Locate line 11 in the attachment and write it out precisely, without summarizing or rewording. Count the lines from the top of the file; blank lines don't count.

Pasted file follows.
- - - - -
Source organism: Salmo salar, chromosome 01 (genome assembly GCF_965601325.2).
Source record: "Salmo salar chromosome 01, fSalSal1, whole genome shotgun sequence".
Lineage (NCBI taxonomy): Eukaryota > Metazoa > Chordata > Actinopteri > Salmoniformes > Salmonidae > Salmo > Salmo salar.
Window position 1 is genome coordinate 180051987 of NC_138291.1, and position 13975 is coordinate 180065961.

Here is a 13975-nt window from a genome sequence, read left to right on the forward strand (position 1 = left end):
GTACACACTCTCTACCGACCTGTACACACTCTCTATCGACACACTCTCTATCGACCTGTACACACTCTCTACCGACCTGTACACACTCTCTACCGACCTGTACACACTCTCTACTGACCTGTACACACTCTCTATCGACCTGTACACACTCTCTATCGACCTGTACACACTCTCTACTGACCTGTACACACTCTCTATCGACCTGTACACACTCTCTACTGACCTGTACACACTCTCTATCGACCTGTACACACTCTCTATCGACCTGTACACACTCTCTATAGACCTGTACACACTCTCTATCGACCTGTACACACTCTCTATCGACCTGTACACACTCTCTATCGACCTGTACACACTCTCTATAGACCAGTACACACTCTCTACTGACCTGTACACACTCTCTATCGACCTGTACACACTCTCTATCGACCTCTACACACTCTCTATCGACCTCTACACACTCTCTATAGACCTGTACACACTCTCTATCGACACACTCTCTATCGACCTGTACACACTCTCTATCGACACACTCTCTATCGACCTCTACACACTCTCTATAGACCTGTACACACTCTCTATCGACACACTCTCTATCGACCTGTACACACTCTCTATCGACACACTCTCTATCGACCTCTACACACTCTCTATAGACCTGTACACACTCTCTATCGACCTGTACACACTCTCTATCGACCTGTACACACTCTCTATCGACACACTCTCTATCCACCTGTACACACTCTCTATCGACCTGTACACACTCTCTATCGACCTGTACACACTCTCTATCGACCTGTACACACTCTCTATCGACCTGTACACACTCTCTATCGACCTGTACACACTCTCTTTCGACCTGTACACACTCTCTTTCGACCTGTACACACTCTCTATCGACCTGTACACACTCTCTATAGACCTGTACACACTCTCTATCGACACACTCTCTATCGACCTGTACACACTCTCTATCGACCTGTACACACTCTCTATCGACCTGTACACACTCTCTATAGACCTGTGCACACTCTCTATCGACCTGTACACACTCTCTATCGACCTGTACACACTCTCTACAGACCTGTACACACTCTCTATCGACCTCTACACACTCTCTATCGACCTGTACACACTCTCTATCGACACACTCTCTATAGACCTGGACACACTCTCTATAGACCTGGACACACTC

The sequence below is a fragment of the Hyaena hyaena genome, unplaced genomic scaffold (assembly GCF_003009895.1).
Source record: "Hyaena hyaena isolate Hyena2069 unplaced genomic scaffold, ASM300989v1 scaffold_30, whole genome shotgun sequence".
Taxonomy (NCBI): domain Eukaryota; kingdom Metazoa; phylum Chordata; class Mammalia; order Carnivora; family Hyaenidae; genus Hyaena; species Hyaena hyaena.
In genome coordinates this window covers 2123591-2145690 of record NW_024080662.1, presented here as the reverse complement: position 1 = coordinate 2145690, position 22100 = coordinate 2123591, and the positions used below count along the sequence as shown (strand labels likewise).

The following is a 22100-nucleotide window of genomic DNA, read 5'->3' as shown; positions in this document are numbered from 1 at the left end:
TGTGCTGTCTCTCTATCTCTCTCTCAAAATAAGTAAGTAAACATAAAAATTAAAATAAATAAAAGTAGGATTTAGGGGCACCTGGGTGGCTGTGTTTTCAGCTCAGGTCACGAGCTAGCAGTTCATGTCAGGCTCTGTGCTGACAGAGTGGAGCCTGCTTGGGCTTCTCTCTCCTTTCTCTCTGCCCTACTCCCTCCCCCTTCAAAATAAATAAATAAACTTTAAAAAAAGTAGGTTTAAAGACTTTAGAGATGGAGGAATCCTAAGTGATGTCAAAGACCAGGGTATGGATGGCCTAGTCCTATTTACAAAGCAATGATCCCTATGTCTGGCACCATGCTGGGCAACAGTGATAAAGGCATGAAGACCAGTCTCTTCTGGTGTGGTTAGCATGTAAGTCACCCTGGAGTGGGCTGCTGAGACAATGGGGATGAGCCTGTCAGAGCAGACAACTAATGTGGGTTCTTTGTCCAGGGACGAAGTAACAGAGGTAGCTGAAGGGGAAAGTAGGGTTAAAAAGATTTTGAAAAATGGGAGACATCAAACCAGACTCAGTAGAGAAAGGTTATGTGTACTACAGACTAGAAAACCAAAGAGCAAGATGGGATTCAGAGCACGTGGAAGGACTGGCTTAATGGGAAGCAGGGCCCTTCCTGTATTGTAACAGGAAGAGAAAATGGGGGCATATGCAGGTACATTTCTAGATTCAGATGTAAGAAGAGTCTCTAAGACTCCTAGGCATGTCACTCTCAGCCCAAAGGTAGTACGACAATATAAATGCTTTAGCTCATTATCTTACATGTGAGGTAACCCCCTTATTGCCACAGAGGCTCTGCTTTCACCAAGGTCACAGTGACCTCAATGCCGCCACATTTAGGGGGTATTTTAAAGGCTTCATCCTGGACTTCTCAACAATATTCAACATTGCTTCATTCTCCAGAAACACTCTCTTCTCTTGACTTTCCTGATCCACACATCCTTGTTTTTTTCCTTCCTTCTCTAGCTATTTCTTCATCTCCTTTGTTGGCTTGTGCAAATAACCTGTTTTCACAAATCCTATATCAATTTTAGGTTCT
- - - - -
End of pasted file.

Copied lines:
The following is a 22100-nucleotide window of genomic DNA, read 5'->3' as shown; positions in this document are numbered from 1 at the left end: